Second to One
I wouldn't put Tim Duncan (All About Winning, June 4) ahead of Michael Jordan. But if I were building a team around one other player from the last 30 years, I'd take the San Antonio forward ahead of Hakeem Olajuwon, Shaquille O'Neal, Magic Johnson and Larry Bird.
Lawrence Wang, San Marcos, Calif.
I think that anyone who is involved in dogfighting should be put in a cage and attacked by a pit bull and have to fend for himself (The House on Moonlight Road, June 4). Vick's excuse is that he didn't know what was going on at the house he owned. I'm 11 and even I know that whatever my friends do in my room, I am responsible.
Chance Carlton, Mona, Utah
Michael Vick chose to play football and can walk away anytime he feels his body has endured enough. Not so with those dogs that were taken from his property. They had no free agency and could not choose whether or not to fight for a living.
Cheryl Bleiler Veldman
Round Rock, Texas
A source says of Vick's dogfighting, "It's the country side of him coming out" and "It's a cultural thing." Whose culture? Certainly not mine, and I was raised in the country.
Greta Burgert, New Castle, Del.
As a police canine handler, I was appalled to read about professional athletes participating in the barbaric act of dogfighting. Ironically enough, police dogs are used to make stadiums secure and safe so that these so-called men can make their millions.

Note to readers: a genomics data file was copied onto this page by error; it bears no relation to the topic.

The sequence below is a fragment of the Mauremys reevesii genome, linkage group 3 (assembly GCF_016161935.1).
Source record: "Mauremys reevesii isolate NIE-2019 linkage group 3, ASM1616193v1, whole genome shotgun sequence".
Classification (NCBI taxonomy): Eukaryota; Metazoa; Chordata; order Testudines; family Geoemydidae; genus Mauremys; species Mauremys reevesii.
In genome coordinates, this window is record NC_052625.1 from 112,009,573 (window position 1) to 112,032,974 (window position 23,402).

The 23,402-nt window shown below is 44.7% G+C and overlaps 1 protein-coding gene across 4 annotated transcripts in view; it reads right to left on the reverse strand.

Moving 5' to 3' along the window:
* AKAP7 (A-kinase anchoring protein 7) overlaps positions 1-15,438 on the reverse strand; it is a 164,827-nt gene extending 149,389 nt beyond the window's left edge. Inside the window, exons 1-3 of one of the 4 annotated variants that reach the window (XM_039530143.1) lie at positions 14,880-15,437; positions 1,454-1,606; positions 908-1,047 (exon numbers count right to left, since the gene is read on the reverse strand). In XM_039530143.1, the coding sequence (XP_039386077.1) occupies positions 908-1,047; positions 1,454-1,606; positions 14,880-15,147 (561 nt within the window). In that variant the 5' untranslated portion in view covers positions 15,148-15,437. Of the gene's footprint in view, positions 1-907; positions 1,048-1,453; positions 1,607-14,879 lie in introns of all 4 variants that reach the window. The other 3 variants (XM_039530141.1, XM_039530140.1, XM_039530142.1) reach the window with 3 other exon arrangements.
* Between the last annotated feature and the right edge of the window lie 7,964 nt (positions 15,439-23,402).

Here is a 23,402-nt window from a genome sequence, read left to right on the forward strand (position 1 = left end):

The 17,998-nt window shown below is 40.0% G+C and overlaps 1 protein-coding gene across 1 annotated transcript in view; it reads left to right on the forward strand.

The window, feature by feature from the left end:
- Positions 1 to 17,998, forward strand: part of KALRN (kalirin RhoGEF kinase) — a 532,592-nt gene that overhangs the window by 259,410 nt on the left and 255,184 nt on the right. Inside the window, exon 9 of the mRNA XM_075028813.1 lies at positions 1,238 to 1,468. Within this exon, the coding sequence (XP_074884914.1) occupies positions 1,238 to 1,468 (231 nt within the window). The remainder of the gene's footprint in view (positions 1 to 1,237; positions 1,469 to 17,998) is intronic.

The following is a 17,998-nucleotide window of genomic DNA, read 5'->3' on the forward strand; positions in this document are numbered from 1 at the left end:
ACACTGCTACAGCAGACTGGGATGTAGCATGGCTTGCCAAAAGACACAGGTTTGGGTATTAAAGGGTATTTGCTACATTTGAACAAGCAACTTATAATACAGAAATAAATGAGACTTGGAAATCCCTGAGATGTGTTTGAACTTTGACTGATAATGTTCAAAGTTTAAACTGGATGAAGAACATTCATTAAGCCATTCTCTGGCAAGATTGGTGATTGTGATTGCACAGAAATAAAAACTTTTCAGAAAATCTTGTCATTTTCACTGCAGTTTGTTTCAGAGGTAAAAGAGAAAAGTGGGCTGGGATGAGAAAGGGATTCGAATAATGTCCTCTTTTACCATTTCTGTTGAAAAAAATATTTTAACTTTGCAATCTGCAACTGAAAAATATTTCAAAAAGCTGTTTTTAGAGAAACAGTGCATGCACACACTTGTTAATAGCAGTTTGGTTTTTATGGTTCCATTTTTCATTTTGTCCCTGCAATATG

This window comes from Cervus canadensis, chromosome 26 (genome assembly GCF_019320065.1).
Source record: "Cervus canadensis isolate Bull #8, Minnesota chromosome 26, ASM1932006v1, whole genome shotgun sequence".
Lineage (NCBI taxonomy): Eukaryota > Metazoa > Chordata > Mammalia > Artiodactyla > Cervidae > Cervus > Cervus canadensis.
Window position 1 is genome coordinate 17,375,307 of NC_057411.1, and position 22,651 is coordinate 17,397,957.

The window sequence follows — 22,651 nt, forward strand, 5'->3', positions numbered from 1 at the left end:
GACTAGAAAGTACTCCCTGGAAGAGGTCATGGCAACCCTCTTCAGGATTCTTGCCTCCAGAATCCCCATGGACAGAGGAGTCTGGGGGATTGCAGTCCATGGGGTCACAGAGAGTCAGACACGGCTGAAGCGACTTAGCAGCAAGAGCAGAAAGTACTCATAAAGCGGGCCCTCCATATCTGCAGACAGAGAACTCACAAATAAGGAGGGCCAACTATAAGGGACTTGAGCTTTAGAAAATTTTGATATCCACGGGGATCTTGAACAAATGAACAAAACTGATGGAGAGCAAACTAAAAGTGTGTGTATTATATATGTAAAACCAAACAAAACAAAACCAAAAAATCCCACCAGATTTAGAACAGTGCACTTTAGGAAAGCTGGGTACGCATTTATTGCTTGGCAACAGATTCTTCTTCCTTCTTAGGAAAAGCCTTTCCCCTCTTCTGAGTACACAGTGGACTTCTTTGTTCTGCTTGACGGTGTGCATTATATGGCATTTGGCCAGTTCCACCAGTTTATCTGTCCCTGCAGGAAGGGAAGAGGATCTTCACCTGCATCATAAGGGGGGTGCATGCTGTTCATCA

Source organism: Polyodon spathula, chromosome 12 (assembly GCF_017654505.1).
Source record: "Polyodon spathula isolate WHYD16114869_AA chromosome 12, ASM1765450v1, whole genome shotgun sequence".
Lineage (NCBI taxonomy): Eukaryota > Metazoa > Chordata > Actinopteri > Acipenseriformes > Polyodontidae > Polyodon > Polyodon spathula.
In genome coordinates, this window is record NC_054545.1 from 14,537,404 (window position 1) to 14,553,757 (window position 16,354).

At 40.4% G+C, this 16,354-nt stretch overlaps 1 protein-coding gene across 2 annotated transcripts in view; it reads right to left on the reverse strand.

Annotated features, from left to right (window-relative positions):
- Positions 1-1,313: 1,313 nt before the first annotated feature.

Christopher Donadio, Middletown, N.J.
As abhorrent as dogfighting is, I wonder how many sports fanatics could honestly say they would never tune in to dogfighting if it were telecast on ESPN?
Kyle Shetterly, Portland
View to a Kill
I found it ironic that an issue of SPORTS ILLUSTRATED that exposed the inhumane and despicable practice of dogfighting would also extoll the prolonged death of a wild boar at the hands of an 11-year-old (PLAYERS, June 4). If an animal is to be hunted for the food it will provide, it deserves a quick and merciful death, not three hours of torture while enduring eight gunshot wounds.
E. Mitchell Arion, Goldsboro, Md.
You describe Ottawa Senators goaltender Ray Emery as "the first African-American goaltender in 19 years to lead his team to the finals" (PLAYERS, June 4). But Emery hails from Cayuga, Ont. Wouldn't that make him African-Canadian?
Dan Dyas, Rocklin, Calif.
I like Duke, and I feel its pain for what the lacrosse team went through (All But the Ending, June 4), but let's give props to the team that beat the Blue Devils in the championship game, Johns Hopkins—which now has nine national lacrosse titles and counting.
Patrick Russell, New Canaan, Conn.
St. Louis Blues
Kudos to S.L. Price for a superbly insightful view of Tony La Russa (Dark Times for a Baseball Man, June 4), a complex and largely mysterious figure. Somehow Price's portrait showed the Cardinals' manager as both supremely self-confident and completely unsure of himself.
J. David Pincus, Fayetteville, Ark.